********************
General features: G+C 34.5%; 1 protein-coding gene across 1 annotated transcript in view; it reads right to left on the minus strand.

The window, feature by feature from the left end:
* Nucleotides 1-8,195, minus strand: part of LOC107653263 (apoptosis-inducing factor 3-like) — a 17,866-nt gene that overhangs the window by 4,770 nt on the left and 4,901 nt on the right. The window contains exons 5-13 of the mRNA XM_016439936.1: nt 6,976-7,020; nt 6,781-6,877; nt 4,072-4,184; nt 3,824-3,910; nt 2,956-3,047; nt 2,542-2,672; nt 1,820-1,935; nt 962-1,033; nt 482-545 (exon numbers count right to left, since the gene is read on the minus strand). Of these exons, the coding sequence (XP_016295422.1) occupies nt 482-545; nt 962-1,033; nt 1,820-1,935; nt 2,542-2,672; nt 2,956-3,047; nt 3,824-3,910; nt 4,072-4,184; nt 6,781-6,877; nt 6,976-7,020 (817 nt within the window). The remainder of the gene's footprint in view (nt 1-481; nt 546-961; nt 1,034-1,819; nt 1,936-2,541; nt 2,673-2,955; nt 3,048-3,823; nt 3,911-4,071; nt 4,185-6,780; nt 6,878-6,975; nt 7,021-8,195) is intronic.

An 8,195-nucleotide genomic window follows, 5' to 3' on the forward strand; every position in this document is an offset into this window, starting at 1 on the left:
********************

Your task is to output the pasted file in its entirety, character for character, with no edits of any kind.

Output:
General features: G+C 34.5%; 1 protein-coding gene across 1 annotated transcript in view; it reads right to left on the minus strand.

The window, feature by feature from the left end:
* Nucleotides 1-8,195, minus strand: part of LOC107653263 (apoptosis-inducing factor 3-like) — a 17,866-nt gene that overhangs the window by 4,770 nt on the left and 4,901 nt on the right. The window contains exons 5-13 of the mRNA XM_016439936.1: nt 6,976-7,020; nt 6,781-6,877; nt 4,072-4,184; nt 3,824-3,910; nt 2,956-3,047; nt 2,542-2,672; nt 1,820-1,935; nt 962-1,033; nt 482-545 (exon numbers count right to left, since the gene is read on the minus strand). Of these exons, the coding sequence (XP_016295422.1) occupies nt 482-545; nt 962-1,033; nt 1,820-1,935; nt 2,542-2,672; nt 2,956-3,047; nt 3,824-3,910; nt 4,072-4,184; nt 6,781-6,877; nt 6,976-7,020 (817 nt within the window). The remainder of the gene's footprint in view (nt 1-481; nt 546-961; nt 1,034-1,819; nt 1,936-2,541; nt 2,673-2,955; nt 3,048-3,823; nt 3,911-4,071; nt 4,185-6,780; nt 6,878-6,975; nt 7,021-8,195) is intronic.

An 8,195-nucleotide genomic window follows, 5' to 3' on the forward strand; every position in this document is an offset into this window, starting at 1 on the left: